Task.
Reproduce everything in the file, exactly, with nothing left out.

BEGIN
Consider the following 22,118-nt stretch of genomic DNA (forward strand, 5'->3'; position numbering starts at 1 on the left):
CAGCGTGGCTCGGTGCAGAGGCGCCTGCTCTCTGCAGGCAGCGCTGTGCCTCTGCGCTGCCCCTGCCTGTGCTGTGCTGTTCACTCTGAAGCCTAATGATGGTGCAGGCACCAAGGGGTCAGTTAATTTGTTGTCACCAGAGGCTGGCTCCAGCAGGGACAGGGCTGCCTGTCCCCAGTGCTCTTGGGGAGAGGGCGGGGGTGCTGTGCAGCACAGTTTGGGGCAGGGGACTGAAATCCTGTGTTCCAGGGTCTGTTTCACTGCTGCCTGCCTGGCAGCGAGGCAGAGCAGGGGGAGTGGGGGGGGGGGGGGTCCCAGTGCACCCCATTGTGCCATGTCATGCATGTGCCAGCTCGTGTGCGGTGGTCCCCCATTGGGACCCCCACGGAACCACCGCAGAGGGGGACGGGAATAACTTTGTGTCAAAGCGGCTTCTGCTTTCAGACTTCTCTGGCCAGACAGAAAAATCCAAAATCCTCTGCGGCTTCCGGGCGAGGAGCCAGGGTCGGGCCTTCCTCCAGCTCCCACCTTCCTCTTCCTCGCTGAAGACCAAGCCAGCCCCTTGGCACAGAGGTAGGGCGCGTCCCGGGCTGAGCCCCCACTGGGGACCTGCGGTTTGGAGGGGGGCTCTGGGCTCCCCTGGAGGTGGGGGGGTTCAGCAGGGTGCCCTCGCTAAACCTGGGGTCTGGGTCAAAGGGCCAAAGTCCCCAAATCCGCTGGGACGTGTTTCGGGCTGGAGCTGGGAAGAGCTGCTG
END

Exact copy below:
Consider the following 22,118-nt stretch of genomic DNA (forward strand, 5'->3'; position numbering starts at 1 on the left):
CAGCGTGGCTCGGTGCAGAGGCGCCTGCTCTCTGCAGGCAGCGCTGTGCCTCTGCGCTGCCCCTGCCTGTGCTGTGCTGTTCACTCTGAAGCCTAATGATGGTGCAGGCACCAAGGGGTCAGTTAATTTGTTGTCACCAGAGGCTGGCTCCAGCAGGGACAGGGCTGCCTGTCCCCAGTGCTCTTGGGGAGAGGGCGGGGGTGCTGTGCAGCACAGTTTGGGGCAGGGGACTGAAATCCTGTGTTCCAGGGTCTGTTTCACTGCTGCCTGCCTGGCAGCGAGGCAGAGCAGGGGGAGTGGGGGGGGGGGGGGTCCCAGTGCACCCCATTGTGCCATGTCATGCATGTGCCAGCTCGTGTGCGGTGGTCCCCCATTGGGACCCCCACGGAACCACCGCAGAGGGGGACGGGAATAACTTTGTGTCAAAGCGGCTTCTGCTTTCAGACTTCTCTGGCCAGACAGAAAAATCCAAAATCCTCTGCGGCTTCCGGGCGAGGAGCCAGGGTCGGGCCTTCCTCCAGCTCCCACCTTCCTCTTCCTCGCTGAAGACCAAGCCAGCCCCTTGGCACAGAGGTAGGGCGCGTCCCGGGCTGAGCCCCCACTGGGGACCTGCGGTTTGGAGGGGGGCTCTGGGCTCCCCTGGAGGTGGGGGGGTTCAGCAGGGTGCCCTCGCTAAACCTGGGGTCTGGGTCAAAGGGCCAAAGTCCCCAAATCCGCTGGGACGTGTTTCGGGCTGGAGCTGGGAAGAGCTGCTG